Letting them move in with you is going to be a bad situation without some time spent learning each other, working on getting along, and working out who helps brother out with what. It's probably best they don't move in to permanently stay live in your home with you not only for their own best interest but also in the best interest of your marriage and relationship with your partner.

  • Judy
    Lv 7
    1 year ago

    Wow, that's a tough one. But yes, talk to him about it all soon. You both need to be very honest with each other on your feeling about what to do. This could end up a deal-breaker for one or the other of you. good luck.

  • n2mama
    Lv 7
    1 year ago

    If your fiancés mother truly had concerns about his brother having the ability to live independently then she should have made arrangements for his ongoing care and living situation. Even though she was young and presumably in good health prior to passing, if you have a special needs child you would make appropriate plans for their future. Otherwise they can end up as wards of the state and living in less than ideal circumstances.

    Unless mom had absolutely no resources, there should be an estate of some kind that the three children would likely be dividing equally. This should give sister the resources to get her own place, and brother the resources to figure out his living situation. Your fiancé may need to help them with planning and such, especially if they’ve never done it before, but that doesn’t mean they move in with the two of you.

  • Eva
    Lv 7
    1 year ago

    The brother may need to be placed in a group home depending on what his disorder is. He would have a more normal living situation, some social interaction, and someone to assist him with daily tasks. If the sister is the 20 yr old, you have a problem. She's probably not financially able to live on her own as yet. If she's the 24 yr. old, she should be able to find her own living situation. If there is any inheritance from the mother, that could be used to get them set up. The brother may need his put into a special needs trust. You fiance should consult an estate attorney if that is the case. Be patient. It's going to take a few months for this all to sort out. It's very difficult to make life decisions so soon after losing their mother.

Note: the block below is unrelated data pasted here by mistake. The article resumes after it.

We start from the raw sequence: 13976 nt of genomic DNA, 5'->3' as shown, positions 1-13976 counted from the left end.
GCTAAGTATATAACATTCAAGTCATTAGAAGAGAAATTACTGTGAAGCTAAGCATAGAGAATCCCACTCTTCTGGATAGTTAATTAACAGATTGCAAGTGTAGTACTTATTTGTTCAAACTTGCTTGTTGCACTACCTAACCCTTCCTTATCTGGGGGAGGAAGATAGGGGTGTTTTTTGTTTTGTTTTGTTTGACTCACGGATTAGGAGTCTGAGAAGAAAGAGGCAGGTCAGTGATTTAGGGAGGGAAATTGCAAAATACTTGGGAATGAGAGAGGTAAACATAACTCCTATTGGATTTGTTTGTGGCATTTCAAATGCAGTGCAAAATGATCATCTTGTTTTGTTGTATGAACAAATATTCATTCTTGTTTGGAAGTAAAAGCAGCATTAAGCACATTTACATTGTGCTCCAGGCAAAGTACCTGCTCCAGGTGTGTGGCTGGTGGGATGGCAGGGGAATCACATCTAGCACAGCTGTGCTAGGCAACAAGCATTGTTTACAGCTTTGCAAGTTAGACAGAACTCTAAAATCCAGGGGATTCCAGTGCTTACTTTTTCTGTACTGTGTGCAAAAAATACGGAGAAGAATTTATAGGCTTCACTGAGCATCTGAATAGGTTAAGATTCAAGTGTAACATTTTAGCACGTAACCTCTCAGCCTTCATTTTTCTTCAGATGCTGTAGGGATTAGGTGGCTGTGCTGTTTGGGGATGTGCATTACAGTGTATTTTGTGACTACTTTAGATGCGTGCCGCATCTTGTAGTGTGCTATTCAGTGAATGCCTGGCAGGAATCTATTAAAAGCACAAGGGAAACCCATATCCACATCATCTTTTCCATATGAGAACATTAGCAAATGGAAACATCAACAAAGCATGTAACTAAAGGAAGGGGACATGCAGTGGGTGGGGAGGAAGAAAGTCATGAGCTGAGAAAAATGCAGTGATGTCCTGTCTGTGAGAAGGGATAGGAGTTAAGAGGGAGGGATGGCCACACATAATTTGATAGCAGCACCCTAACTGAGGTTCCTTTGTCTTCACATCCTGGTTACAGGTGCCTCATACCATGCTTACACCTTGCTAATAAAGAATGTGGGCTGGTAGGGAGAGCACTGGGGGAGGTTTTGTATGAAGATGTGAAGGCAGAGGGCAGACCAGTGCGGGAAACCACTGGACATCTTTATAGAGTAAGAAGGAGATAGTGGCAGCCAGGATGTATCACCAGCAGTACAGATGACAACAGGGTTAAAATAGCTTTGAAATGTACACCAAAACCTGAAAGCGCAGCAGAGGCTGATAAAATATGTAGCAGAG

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  • Anonymous
    1 year ago

    They are adults they can fend for themselves.

    It's not your problem.

  • Maxi
    Lv 7
    1 year ago

    You haven;t asked a question............. I am assuming you are concerned that his two adult siblings will want to move in and live with you/him.and that is a conversation you need to have with him.... you are not married however you share a home as if you are married, I am assuming he will want to help his siblings short term but they are adults and should be supporting themselves medium to long need him to know this that you plan on marrying him and raising a family with him ( if that is what you both choose) not looking after/supporting/providing a home for  two adult siblings of his.

  • 1 year ago

    Engaged for 2 years, yet no honest and forthright discussion of the younger brother's needs/limitations? 

    I'd refuse to let them cross the threshold. You're not their stepmother and they are not children

  • 1 year ago

    they are 20 and 24... they should have been living by themselves for several years now.

    give them 2 weeks to find a job and a place to live then kick them out. You are not their parent and they need to learn to fend for themselves.

    if you dont be hard on them they will take advantage of you hard.

  • y
    Lv 7
    1 year ago

    Family does for family, there is no more discussion then that. The rest is all distractions. Bottom line, family does for family.